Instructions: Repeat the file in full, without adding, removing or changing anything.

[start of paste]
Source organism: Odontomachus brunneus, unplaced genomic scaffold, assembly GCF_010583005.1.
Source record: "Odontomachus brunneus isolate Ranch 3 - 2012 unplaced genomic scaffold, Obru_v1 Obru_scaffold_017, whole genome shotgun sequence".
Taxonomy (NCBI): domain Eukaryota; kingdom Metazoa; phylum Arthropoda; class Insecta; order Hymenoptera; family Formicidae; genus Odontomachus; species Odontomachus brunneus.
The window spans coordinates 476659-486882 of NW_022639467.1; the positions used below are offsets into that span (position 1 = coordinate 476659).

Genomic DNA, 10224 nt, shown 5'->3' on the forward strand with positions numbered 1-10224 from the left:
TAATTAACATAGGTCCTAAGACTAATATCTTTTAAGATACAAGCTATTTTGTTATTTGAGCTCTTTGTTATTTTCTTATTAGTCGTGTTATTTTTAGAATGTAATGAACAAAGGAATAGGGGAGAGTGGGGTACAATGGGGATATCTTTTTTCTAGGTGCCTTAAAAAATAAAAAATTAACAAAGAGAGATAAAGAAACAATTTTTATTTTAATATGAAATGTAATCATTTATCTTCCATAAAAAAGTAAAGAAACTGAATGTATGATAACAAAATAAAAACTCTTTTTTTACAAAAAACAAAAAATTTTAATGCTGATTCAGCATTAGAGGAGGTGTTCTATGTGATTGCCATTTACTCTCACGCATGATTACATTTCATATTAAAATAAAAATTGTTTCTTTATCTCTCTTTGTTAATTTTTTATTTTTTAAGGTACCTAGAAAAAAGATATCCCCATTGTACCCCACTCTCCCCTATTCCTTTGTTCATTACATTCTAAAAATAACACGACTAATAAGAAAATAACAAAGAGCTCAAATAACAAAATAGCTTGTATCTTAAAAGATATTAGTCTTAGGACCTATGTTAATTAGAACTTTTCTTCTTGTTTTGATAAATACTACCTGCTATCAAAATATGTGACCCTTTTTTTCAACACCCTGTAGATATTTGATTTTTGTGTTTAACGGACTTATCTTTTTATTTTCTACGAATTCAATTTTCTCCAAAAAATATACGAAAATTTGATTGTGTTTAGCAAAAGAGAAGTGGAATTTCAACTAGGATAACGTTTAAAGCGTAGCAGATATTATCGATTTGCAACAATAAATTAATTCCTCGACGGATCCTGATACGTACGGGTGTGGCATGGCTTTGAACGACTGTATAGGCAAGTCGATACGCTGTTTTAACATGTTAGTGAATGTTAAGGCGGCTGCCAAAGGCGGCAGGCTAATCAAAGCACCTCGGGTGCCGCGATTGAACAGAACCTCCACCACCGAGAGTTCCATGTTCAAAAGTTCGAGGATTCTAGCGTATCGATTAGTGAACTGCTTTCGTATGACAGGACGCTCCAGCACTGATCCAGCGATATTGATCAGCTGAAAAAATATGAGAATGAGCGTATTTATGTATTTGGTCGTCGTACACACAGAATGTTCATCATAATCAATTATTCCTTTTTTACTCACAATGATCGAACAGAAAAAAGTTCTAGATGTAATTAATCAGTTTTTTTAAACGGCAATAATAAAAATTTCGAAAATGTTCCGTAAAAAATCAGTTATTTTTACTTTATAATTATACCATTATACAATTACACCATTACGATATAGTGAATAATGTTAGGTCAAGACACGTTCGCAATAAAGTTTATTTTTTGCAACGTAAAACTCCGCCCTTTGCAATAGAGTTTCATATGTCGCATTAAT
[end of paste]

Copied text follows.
Source organism: Odontomachus brunneus, unplaced genomic scaffold, assembly GCF_010583005.1.
Source record: "Odontomachus brunneus isolate Ranch 3 - 2012 unplaced genomic scaffold, Obru_v1 Obru_scaffold_017, whole genome shotgun sequence".
Taxonomy (NCBI): domain Eukaryota; kingdom Metazoa; phylum Arthropoda; class Insecta; order Hymenoptera; family Formicidae; genus Odontomachus; species Odontomachus brunneus.
The window spans coordinates 476659-486882 of NW_022639467.1; the positions used below are offsets into that span (position 1 = coordinate 476659).

Genomic DNA, 10224 nt, shown 5'->3' on the forward strand with positions numbered 1-10224 from the left:
TAATTAACATAGGTCCTAAGACTAATATCTTTTAAGATACAAGCTATTTTGTTATTTGAGCTCTTTGTTATTTTCTTATTAGTCGTGTTATTTTTAGAATGTAATGAACAAAGGAATAGGGGAGAGTGGGGTACAATGGGGATATCTTTTTTCTAGGTGCCTTAAAAAATAAAAAATTAACAAAGAGAGATAAAGAAACAATTTTTATTTTAATATGAAATGTAATCATTTATCTTCCATAAAAAAGTAAAGAAACTGAATGTATGATAACAAAATAAAAACTCTTTTTTTACAAAAAACAAAAAATTTTAATGCTGATTCAGCATTAGAGGAGGTGTTCTATGTGATTGCCATTTACTCTCACGCATGATTACATTTCATATTAAAATAAAAATTGTTTCTTTATCTCTCTTTGTTAATTTTTTATTTTTTAAGGTACCTAGAAAAAAGATATCCCCATTGTACCCCACTCTCCCCTATTCCTTTGTTCATTACATTCTAAAAATAACACGACTAATAAGAAAATAACAAAGAGCTCAAATAACAAAATAGCTTGTATCTTAAAAGATATTAGTCTTAGGACCTATGTTAATTAGAACTTTTCTTCTTGTTTTGATAAATACTACCTGCTATCAAAATATGTGACCCTTTTTTTCAACACCCTGTAGATATTTGATTTTTGTGTTTAACGGACTTATCTTTTTATTTTCTACGAATTCAATTTTCTCCAAAAAATATACGAAAATTTGATTGTGTTTAGCAAAAGAGAAGTGGAATTTCAACTAGGATAACGTTTAAAGCGTAGCAGATATTATCGATTTGCAACAATAAATTAATTCCTCGACGGATCCTGATACGTACGGGTGTGGCATGGCTTTGAACGACTGTATAGGCAAGTCGATACGCTGTTTTAACATGTTAGTGAATGTTAAGGCGGCTGCCAAAGGCGGCAGGCTAATCAAAGCACCTCGGGTGCCGCGATTGAACAGAACCTCCACCACCGAGAGTTCCATGTTCAAAAGTTCGAGGATTCTAGCGTATCGATTAGTGAACTGCTTTCGTATGACAGGACGCTCCAGCACTGATCCAGCGATATTGATCAGCTGAAAAAATATGAGAATGAGCGTATTTATGTATTTGGTCGTCGTACACACAGAATGTTCATCATAATCAATTATTCCTTTTTTACTCACAATGATCGAACAGAAAAAAGTTCTAGATGTAATTAATCAGTTTTTTTAAACGGCAATAATAAAAATTTCGAAAATGTTCCGTAAAAAATCAGTTATTTTTACTTTATAATTATACCATTATACAATTACACCATTACGATATAGTGAATAATGTTAGGTCAAGACACGTTCGCAATAAAGTTTATTTTTTGCAACGTAAAACTCCGCCCTTTGCAATAGAGTTTCATATGTCGCATTAAT